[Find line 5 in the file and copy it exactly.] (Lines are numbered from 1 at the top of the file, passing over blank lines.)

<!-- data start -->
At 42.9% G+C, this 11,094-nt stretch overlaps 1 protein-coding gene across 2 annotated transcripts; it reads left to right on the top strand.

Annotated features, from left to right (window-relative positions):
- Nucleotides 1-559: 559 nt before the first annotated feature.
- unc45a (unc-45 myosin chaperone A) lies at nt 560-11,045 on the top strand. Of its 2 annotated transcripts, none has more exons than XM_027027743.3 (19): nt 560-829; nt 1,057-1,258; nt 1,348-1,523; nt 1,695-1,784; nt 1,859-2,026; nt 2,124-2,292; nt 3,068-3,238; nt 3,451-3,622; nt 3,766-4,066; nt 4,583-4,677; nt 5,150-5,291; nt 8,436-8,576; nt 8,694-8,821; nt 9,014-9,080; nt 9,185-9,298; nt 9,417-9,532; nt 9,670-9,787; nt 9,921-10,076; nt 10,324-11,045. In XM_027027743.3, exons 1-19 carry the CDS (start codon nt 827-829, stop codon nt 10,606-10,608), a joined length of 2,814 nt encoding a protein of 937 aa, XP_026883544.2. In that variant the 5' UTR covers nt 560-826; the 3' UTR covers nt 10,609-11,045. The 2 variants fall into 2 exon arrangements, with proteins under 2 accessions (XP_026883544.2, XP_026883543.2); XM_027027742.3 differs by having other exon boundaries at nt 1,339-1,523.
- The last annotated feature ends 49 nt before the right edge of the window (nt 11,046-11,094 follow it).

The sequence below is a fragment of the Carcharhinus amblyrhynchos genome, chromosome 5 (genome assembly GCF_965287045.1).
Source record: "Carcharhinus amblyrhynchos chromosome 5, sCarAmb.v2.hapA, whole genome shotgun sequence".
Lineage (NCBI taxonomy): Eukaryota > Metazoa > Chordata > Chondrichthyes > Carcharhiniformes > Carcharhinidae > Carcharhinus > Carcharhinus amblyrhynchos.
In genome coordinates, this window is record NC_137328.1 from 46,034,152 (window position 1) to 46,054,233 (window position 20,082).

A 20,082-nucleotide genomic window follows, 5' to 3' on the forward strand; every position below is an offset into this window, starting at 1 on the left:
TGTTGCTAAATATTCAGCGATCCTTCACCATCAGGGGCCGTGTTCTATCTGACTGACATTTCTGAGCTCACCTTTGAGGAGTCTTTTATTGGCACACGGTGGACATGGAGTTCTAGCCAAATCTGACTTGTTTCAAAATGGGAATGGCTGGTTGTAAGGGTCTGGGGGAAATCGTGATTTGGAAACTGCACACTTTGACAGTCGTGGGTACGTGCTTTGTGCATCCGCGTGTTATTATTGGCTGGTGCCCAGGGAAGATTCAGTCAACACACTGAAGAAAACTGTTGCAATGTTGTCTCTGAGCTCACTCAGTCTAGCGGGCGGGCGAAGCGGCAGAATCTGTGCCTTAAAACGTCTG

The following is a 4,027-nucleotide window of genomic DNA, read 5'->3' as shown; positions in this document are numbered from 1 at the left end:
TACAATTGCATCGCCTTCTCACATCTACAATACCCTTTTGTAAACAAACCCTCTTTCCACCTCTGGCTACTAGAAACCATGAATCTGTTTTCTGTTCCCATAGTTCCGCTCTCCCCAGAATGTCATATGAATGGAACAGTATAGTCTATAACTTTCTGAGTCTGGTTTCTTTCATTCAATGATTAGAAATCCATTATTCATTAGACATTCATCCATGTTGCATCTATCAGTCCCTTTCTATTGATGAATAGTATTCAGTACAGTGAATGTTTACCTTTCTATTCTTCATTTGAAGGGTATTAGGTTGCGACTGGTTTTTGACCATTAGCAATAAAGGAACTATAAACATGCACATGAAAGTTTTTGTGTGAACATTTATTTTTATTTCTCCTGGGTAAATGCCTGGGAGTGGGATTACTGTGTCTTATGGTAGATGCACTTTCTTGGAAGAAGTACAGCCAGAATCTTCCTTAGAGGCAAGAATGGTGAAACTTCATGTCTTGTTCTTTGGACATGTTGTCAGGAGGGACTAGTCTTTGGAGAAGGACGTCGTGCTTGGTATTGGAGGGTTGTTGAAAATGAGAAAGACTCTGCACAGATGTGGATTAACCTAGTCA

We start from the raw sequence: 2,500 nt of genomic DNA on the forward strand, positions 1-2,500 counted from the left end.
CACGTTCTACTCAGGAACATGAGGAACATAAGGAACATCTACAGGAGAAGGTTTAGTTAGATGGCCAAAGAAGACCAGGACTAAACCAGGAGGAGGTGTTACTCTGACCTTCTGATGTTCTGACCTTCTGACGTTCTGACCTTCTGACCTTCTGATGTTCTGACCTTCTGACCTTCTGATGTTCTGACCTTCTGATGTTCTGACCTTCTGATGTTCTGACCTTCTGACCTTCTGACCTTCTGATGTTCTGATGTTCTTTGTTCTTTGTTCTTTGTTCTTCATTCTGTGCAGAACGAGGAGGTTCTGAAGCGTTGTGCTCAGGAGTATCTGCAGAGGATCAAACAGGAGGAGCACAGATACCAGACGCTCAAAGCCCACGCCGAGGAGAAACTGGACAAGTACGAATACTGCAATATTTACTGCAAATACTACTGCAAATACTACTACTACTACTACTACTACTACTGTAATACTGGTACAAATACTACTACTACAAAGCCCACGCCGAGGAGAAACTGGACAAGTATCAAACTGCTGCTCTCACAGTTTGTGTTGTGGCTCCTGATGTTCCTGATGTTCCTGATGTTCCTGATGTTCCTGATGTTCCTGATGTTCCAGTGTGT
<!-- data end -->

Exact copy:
- The last annotated feature ends 49 nt before the right edge of the window (nt 11,046-11,094 follow it).